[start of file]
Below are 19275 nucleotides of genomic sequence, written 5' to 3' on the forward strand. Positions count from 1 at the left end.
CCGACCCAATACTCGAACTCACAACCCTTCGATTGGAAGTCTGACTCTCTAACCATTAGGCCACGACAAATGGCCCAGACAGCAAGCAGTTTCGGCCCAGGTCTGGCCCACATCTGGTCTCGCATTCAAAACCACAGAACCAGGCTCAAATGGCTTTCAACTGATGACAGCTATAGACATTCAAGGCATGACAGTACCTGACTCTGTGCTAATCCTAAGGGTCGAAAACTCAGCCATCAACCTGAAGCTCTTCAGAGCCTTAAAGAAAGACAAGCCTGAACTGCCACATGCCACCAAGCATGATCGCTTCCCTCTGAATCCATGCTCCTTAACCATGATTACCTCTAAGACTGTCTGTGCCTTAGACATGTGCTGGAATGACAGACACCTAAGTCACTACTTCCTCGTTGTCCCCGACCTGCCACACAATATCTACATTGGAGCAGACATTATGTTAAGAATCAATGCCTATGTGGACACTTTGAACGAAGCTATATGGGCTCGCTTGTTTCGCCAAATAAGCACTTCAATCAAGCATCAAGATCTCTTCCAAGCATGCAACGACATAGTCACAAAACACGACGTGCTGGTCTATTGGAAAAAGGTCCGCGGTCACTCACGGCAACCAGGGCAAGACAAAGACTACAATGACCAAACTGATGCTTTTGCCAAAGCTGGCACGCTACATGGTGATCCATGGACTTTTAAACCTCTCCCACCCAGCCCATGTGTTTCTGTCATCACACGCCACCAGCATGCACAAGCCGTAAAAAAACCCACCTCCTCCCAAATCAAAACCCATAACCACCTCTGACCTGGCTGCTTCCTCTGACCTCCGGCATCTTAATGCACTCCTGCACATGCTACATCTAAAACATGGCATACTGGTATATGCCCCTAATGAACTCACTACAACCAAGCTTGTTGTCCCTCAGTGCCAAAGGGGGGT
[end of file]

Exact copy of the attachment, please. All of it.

Below are 19275 nucleotides of genomic sequence, written 5' to 3' on the forward strand. Positions count from 1 at the left end.
CCGACCCAATACTCGAACTCACAACCCTTCGATTGGAAGTCTGACTCTCTAACCATTAGGCCACGACAAATGGCCCAGACAGCAAGCAGTTTCGGCCCAGGTCTGGCCCACATCTGGTCTCGCATTCAAAACCACAGAACCAGGCTCAAATGGCTTTCAACTGATGACAGCTATAGACATTCAAGGCATGACAGTACCTGACTCTGTGCTAATCCTAAGGGTCGAAAACTCAGCCATCAACCTGAAGCTCTTCAGAGCCTTAAAGAAAGACAAGCCTGAACTGCCACATGCCACCAAGCATGATCGCTTCCCTCTGAATCCATGCTCCTTAACCATGATTACCTCTAAGACTGTCTGTGCCTTAGACATGTGCTGGAATGACAGACACCTAAGTCACTACTTCCTCGTTGTCCCCGACCTGCCACACAATATCTACATTGGAGCAGACATTATGTTAAGAATCAATGCCTATGTGGACACTTTGAACGAAGCTATATGGGCTCGCTTGTTTCGCCAAATAAGCACTTCAATCAAGCATCAAGATCTCTTCCAAGCATGCAACGACATAGTCACAAAACACGACGTGCTGGTCTATTGGAAAAAGGTCCGCGGTCACTCACGGCAACCAGGGCAAGACAAAGACTACAATGACCAAACTGATGCTTTTGCCAAAGCTGGCACGCTACATGGTGATCCATGGACTTTTAAACCTCTCCCACCCAGCCCATGTGTTTCTGTCATCACACGCCACCAGCATGCACAAGCCGTAAAAAAACCCACCTCCTCCCAAATCAAAACCCATAACCACCTCTGACCTGGCTGCTTCCTCTGACCTCCGGCATCTTAATGCACTCCTGCACATGCTACATCTAAAACATGGCATACTGGTATATGCCCCTAATGAACTCACTACAACCAAGCTTGTTGTCCCTCAGTGCCAAAGGGGGGT